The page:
Eight Vail Valley builders bring Playhouse Project to life to benefit charities

If you go ...

What: Vail Board of Realtors presents the Town of Avon’s Playhouse Project public debut.

When: 6 p.m. Thursday, June 14.

Where: Harry A. Nottingham Park, Avon.

Cost: Free.

More information: Visit

This story has been corrected regarding the name of Habitat for Humanity Vail Valley.

AVON — Combine eight of the Vail Valley’s premier builders with a great cause, and good things will happen. And, with a bit of luck, a lot of money will be raised for charity.

The Vail Board of Realtors presents the town of Avon’s Playhouse Project — a name almost as big as some of the structures — has brought together companies and individuals to raise money for St. Jude Children’s Research Hospital, the Vail Board of Realtors Foundation and Habitat for Humanity Vail Valley.

The builders were each given $1,000 to help pay for supplies and then told to let their imaginations run wild. But imagination and heart far outstripped the modest supply budgets.

Eagle-based Realtors Kim Bradley and Kelly Moser, of Slifer Smith & Frampton Real Estate, sponsored the effort from High Country Builders, which put together a Dr. Seuss-themed playhouse with bright colors, whimsical architecture and a custom interior paint job from Jessica Gilbert.

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Bradley and Moser went to the building site last weekend and were stunned at what they saw.

“They’d literally been working around the clock,” Bradley said. Just as impressive was the contribution of vendors and subcontractors. Pella Windows donated glass to that project.

Boundless enthusiasm

Colorado Mountain News Media Events Manager Holli Snyder — who put this project together — said that’s been the case with all of the builders. In all, “50 or 60 companies” are involved, Snyder said.

And, she added, everyone is “super proud of their houses.”

The appeal of St. Jude drew both Snyder and Bradley to the project.

For Snyder, a longtime desire to help the hospital — which never charges families whose children are treated there — crystallized at a 2017 gala for the organization.

People there suggested a playhouse project as a fundraiser. Snyder took the idea to Avon officials, who loved it. So did the construction companies, who jumped at the chance to participate, even in their busiest time of year.

Bradley’s desire to help came from a 2016 visit to a St. Jude hospital in Memphis, Tennessee.

Bradley and Moser reached out to High Country Builders, and the project started coming to life.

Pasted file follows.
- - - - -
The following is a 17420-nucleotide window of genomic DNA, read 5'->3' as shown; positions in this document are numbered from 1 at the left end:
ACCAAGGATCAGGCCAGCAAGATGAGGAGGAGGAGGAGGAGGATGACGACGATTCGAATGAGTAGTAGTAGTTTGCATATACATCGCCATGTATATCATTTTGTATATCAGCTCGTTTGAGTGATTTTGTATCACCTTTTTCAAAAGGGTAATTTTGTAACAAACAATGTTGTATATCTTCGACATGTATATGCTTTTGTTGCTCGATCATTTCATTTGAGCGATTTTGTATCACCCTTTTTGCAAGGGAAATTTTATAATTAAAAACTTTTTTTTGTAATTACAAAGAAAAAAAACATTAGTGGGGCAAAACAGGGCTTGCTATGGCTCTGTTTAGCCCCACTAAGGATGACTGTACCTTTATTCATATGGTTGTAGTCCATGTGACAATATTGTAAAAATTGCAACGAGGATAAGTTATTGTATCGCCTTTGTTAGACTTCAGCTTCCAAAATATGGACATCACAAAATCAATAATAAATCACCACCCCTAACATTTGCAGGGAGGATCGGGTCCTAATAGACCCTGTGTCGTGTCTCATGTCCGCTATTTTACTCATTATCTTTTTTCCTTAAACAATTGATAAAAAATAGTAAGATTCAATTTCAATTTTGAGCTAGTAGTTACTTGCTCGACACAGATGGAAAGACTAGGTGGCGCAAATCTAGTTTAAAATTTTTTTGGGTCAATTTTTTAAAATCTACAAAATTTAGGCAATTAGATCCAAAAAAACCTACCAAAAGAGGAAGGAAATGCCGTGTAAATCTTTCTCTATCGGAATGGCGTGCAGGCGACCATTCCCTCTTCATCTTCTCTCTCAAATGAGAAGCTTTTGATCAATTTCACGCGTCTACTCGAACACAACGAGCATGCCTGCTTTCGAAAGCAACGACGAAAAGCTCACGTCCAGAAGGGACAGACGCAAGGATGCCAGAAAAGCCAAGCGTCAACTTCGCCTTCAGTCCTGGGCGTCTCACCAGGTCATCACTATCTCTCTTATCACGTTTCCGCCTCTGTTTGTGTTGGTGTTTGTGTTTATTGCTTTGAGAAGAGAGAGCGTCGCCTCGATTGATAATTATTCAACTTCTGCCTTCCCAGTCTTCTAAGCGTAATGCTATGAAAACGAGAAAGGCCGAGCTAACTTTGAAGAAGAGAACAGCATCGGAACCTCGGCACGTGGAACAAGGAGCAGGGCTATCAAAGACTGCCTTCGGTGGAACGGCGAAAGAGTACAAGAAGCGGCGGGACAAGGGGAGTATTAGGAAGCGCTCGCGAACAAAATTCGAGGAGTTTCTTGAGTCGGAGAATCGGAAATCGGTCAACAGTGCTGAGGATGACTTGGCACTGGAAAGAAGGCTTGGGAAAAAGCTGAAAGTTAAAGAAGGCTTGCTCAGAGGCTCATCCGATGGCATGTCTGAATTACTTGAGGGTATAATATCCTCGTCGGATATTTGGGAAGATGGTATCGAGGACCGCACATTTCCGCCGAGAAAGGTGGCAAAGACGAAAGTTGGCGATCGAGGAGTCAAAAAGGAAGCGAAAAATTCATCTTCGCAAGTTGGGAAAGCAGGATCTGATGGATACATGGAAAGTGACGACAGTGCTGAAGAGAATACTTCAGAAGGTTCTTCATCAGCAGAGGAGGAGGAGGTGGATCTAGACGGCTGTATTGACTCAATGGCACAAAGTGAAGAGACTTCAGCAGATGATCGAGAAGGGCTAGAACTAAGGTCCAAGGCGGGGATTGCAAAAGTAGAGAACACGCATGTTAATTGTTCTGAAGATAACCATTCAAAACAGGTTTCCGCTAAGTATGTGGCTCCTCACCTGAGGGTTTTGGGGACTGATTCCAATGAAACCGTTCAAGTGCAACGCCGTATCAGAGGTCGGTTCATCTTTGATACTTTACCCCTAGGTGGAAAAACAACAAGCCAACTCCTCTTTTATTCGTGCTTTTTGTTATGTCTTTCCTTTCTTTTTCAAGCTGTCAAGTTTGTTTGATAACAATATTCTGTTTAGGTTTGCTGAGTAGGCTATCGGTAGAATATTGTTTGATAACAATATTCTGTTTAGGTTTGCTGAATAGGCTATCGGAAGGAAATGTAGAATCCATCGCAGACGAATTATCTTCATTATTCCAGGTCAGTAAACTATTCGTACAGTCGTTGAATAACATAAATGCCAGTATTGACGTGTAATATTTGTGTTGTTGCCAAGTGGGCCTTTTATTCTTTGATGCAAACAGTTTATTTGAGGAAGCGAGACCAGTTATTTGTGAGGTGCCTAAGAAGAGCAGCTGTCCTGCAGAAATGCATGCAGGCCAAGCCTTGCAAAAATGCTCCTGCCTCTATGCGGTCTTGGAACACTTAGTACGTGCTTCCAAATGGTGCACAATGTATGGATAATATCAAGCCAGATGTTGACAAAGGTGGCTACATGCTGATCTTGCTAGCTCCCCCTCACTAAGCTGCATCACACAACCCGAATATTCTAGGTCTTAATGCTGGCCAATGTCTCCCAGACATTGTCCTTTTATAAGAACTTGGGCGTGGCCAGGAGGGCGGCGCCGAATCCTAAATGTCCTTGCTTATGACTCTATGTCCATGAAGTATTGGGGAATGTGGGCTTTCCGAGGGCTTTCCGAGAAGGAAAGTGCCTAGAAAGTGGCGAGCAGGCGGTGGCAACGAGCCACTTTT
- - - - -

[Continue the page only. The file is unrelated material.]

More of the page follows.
In Eagle-Vail, Shaeffer-Hyde Construction was putting the finishing touches on its playhouse on Wednesday, June 13. The company’s structure has a slide, a hammock and an artificial turf roof. The roof was going to be a putting green, but that idea was shelved.

Playhouse project manager Heather Duncan said the playhouse idea at first seemed “a little overwhelming,” especially considering the company’s current work schedule.

“But I started talking to my colleagues and everybody got really excited about it,” Duncan said. “We love what we’re doing, and the opportunity to involve ourselves even more in the community. … Our skill sets would benefit the point of the project — St. Jude.”

That enthusiasm extended to the company’s vendors and suppliers. Duncan said between 10 and 12 other companies — from small subcontractors to Home Depot — jumped in, either with materials or help with labor.

Duncan called Shaeffer-Hyde’s playhouse the “smallest, biggest project I’ve ever taken on.”

A lot to haul

All of the playhouses are big — between 2,000 and 5,000 pounds each, Snyder said. The Shaeffer-Hyde playhouse is among the biggest. In fact, it has to be transported in two pieces.

There are spots on the framework of the structure where a forklift from White Horse Moving Solutions can lift the pieces onto a flatbed truck. It will be re-assembled in Avon.

All of the playhouses will be on display at Nottingham Park for about five weeks. People can admire and, appropriately, kids can play on and in them.

Snyder said video surveillance of the park has been beefed up, and the Avon Police Department will increase patrols in the area.

After the exhibit, the playhouses will be auctioned off on line. Online bidders will have a buy-it-now option, and live bidders will be encouraged to write large checks for great playhouses — and great causes.

The goal is to raise $50,000. But, Snyder said, the amount she’s hoping for is much more. The hoped-for amount could do a lot of good, in the valley and around the world.

Vail Daily Business Editor Scott Miller can be reached at and 970-748-2930.

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